UW realizes upsides of Skype-like consults
Telehealth – facilitating patient care at a distance through electronics – likely emerged within a few decades of Alexander Graham Bell’s famous first phone call in 1876.
A century later, surgeons are investigating the potential to get an expert’s input on an operation by transmitting it live via Google Glass. The Food and Drug Administration has approved more than 100 smartphone apps that communicate health details to patients and caregivers. (See related story about medical apps being developed at UW.)
Care providers’ use of e-communications is proliferating at breakneck speed. Hospitals are creating deep websites and secure email networks to feed patients' appetites for information and to produce efficiencies that align with “affordable care” tenets.
And innovators are taking Bell’s invention to new boundaries of imagination.
“It’s an incredibly exciting time,” said John Scott, medical director of Telehealth for the University of Washington. “It feels a little like a gold rush: a lot of attention and resources being put into mobile health apps. I think this will eliminate big barriers to getting care.”
Scott oversees four telehealth domains; two facilitate communication between providers and two enable patient-provider communication.
“Store and forward” – A physician sends a digital scan or picture via a secure online portal to a specialist for review (may or may not be in real time). For example, Dr. Roy Colven, a UW Medicine dermatologist based at Harborview, reviews images of skin conditions to help physicians in outlying areas make diagnoses. Such review is common with radiology scans; UW is also exploring its potential with ophthalmology and pathology images.
Case conference – A group of doctors talks via secure teleconference about cases, often complex ones that require multi-specialty management. For example, Dr. David Tauben has for years hosted TelePain, a weekly session in which UW Medicine pain-management specialists weigh in on cases presented by doctors from across the Pacific Northwest. Rural physicians often tune in just to learn from peers’ patient cases.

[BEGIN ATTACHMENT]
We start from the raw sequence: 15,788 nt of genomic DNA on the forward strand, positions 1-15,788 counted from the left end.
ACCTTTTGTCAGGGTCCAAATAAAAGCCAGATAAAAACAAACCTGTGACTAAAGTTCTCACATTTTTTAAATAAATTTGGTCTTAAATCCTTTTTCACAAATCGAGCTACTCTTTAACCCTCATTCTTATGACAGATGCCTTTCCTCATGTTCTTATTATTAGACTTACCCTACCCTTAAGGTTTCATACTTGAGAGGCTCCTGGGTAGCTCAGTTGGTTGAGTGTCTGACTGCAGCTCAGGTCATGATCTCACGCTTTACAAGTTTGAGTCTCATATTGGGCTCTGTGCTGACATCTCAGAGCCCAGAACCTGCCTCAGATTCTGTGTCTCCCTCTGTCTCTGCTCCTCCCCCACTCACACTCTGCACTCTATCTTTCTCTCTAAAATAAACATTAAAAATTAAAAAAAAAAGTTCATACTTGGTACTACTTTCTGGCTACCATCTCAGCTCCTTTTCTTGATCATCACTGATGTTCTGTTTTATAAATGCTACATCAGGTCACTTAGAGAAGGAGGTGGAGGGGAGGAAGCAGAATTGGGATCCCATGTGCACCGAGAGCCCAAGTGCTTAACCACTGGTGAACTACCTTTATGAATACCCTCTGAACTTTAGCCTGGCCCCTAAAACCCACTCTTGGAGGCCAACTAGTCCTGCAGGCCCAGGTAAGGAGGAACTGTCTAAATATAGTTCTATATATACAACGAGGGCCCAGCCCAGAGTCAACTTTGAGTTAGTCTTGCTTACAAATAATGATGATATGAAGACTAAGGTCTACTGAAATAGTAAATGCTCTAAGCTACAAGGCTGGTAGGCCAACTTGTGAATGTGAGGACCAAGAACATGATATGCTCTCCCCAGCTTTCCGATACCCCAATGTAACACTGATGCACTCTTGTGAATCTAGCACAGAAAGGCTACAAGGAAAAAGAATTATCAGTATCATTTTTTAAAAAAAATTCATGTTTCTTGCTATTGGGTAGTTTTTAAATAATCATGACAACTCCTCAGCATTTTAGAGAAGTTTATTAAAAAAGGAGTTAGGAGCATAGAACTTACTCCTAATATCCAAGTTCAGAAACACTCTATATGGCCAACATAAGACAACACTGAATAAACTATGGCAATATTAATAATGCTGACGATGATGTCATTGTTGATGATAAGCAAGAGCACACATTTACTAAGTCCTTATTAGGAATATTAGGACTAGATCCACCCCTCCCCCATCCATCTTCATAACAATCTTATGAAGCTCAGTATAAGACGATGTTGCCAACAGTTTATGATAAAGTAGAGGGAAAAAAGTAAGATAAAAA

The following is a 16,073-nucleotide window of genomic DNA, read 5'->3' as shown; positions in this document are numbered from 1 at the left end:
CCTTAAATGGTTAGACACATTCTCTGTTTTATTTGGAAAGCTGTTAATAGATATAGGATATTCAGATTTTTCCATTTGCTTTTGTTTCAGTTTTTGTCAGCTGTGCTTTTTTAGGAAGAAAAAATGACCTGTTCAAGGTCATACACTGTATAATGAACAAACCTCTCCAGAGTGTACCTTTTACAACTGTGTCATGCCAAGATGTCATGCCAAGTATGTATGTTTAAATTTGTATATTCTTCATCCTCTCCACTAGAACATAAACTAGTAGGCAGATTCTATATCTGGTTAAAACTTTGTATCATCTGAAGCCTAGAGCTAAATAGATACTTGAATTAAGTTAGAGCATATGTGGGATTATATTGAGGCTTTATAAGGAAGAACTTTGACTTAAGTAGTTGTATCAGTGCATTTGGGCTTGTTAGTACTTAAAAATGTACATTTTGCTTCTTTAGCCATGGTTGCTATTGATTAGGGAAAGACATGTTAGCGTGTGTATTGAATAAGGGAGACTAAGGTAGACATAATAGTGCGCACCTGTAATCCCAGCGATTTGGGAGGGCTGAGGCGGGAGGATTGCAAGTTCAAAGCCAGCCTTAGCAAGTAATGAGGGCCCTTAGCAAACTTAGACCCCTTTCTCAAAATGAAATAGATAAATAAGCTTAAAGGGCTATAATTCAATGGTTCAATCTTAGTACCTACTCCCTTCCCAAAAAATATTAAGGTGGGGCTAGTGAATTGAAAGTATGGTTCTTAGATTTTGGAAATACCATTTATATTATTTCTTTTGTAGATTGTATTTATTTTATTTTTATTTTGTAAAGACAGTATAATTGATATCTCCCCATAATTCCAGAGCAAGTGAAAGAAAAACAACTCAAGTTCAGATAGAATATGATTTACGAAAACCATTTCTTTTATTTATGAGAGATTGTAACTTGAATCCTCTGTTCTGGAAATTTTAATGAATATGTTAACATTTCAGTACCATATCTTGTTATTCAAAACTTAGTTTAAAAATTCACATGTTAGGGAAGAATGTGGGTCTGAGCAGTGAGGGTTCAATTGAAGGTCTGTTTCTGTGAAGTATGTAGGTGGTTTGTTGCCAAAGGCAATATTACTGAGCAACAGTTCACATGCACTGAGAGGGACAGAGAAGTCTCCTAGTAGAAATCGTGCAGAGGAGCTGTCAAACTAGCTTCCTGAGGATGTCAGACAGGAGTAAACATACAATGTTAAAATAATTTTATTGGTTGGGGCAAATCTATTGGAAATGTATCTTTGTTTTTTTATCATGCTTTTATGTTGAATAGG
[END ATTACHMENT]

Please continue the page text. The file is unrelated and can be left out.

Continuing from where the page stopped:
Teleconsult – Physician-to-patient communication by phone. Usually the specialist is in the city and patient in a rural area. For example, UW Medicine psychiatrists counsel members of the Makah tribe in Neah Bay.
Remote monitoring – A patient uses a device, increasingly a smartphone, at home to measure some aspect of health.
Phone apps are the most rapidly growing aspect of telehealth, and their value is clear, Scott said.
“The typical patient is older, in and out of the hospital with conditions such as heart failure, pulmonary disease, diabetes. It’s been shown that if you can put these devices in the home and monitor their vital signs daily – the data gets wirelessly uplinked to the electronic health record – it’s been massively effective in preventing rehospitalization and decreasing mortality.”
Apps and the other telehealth mechanisms must align with American medicine’s new “triple aim” mandate: better health, better patient experience and lower per-capita costs.
So the burgeoning trove of ideas inspired by technological possibility must mesh with a new sensibility – and with operational changes that health systems are briskly adopting to comply with the Affordable Care Act.
“The next couple of years will be a lot of learning – what works and what doesn’t,” Scott said. “Health systems that embrace the technology that works, roll it out and scale it up will be ahead of the game. We need to take advantage of these low-cost ways to extend our expertise beyond our bricks and mortar.”